- The Washington Times - Wednesday, April 10, 2002

The Washington Capitals bought some time last night, and the Ottawa Senators nearly bought them some more. But what is most important for the Caps is that they are still alive and in a playoff race, faint though their hopes may be.
Washington clubbed Chicago 3-1 last night, stalling the Blackhawks' official entry into the postseason after a five-year absence. Sergei Gonchar, Dainius Zubrus and Steve Konowalchuk scored for the Caps, and Olie Kolzig came within one shot of his seventh shutout of the season.
The Caps moved within four points of the Carolina Hurricanes, the Southeast Division leaders, to stay alive in a late charge toward the top of the division. That's the good news. The not-so-good news is that the Hurricanes have a game in hand and only need one point to move the Caps to the sidelines for good. Washington has two games left, while Carolina has three, starting with the lowly Tampa Bay Lightning in Raleigh tonight.
The bad news is that the Montreal Canadiens won their seventh straight last night, holding off a late Senators rally to win 4-3 and officially eliminate the Caps from contention for the eighth and final Eastern Conference playoff spot. The Canadiens had missed the playoffs for three straight seasons.
For the Caps to make the playoffs they have to win their final two games while Carolina loses all three of its games in regulation.
"We did our job tonight. We won," Kolzig said. "We got to hope Tampa does their job and beats Carolina and just go from there. That's the situation we're in not a fun situation to be in, but at least we gave ourselves a chance tonight."
The goalie said again, as he has before, that had the Caps played as well earlier in the season as they are now it would be a different situation.
"I believe we can win our last two games," Jaromir Jagr said, "but it doesn't matter. We will play for the fans and ourselves."
Kolzig was huge for the Caps, keeping the team afloat when it was still a contest and again when the Blackhawks turned on all their jets. He was finally beaten by Steve Thomas on the 27th shot of the game and ended up with 32 saves. It was his 31st win against 29 losses, meaning he cannot end up with a losing record.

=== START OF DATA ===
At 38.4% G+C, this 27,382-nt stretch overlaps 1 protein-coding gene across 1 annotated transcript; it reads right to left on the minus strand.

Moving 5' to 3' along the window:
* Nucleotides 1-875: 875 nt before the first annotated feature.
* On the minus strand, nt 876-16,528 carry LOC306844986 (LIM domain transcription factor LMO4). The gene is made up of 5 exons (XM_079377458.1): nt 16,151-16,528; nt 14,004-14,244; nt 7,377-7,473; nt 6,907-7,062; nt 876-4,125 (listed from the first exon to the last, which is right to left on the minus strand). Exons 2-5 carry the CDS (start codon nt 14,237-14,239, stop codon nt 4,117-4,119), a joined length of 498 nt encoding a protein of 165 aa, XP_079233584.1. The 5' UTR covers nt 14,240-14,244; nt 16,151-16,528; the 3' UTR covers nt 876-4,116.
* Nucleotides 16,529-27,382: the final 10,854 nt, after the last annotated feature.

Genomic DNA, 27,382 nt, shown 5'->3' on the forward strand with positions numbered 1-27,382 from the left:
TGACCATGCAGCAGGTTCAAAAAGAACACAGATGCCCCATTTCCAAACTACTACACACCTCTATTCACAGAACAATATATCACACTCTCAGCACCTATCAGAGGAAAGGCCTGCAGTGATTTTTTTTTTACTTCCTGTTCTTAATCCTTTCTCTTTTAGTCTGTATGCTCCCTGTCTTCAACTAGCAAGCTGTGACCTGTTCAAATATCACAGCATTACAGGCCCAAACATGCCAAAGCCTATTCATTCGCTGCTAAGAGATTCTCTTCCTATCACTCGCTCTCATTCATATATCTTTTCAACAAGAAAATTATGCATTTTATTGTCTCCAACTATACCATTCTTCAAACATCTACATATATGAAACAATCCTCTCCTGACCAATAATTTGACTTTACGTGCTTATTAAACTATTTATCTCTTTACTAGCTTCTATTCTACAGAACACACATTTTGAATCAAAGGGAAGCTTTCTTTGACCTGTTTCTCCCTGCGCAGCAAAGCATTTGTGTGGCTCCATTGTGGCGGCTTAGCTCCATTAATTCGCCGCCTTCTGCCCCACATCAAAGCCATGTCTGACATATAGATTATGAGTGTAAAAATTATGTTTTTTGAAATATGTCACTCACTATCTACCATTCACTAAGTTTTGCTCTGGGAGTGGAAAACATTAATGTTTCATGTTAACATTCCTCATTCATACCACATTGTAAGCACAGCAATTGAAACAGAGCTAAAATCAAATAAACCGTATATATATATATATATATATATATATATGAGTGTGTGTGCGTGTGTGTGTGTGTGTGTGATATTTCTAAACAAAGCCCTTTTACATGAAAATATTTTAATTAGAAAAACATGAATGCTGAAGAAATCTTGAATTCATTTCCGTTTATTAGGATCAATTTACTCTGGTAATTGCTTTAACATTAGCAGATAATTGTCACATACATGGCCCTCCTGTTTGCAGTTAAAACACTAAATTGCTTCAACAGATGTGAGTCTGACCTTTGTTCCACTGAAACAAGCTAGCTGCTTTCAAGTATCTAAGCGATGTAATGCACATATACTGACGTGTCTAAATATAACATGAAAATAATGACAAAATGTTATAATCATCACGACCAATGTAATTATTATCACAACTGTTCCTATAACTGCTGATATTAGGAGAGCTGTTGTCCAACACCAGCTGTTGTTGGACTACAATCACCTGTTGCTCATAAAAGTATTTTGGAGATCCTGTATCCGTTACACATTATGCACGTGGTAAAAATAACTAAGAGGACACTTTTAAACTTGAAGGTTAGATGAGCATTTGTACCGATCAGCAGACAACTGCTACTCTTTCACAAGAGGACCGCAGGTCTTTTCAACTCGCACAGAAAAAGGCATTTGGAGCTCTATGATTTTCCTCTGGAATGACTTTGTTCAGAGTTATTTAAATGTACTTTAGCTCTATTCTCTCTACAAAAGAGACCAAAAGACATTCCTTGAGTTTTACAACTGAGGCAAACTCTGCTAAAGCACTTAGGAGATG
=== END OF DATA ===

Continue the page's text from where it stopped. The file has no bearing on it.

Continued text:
Chicago seemed preoccupied with Jagr early in the game, and others took advantage. Gonchar, who missed practice Monday to be with his wife for the birth of their first child, streaked down the slot yelling Zubrus' name, and the center heard him. Zubrus whipped a pass into the slot, and Gonchar had an easy time tipping it into the open left side.
"Jagr put on a show in the first period," Chicago coach Brian Sutter said. "You saw why everybody is talking about how he is playing. Him and Zubrus were real good, and the guy that capitalized on it was Gonchar."
The goal was Gonchar's 25th of the season. He is the first Caps defenseman since Kevin Hatcher (with 34) and Al Iafrate (25) in 1992-93 to reach 25 in a season. He has tied his previous high in points with 57.
Zubrus reached a career high with his 16th goal, the game-winner, when he took a Jagr pass and chipped a shot over Jocelyn Thibault's shoulder.
And in the second period Steve Konowalchuk, who missed four months with shoulder surgery, scored his first of the season for all the insurance Washington would need.
"Our guys aren't about to think this is over, and they competed hard," coach Ron Wilson said. "I am very proud of our team."

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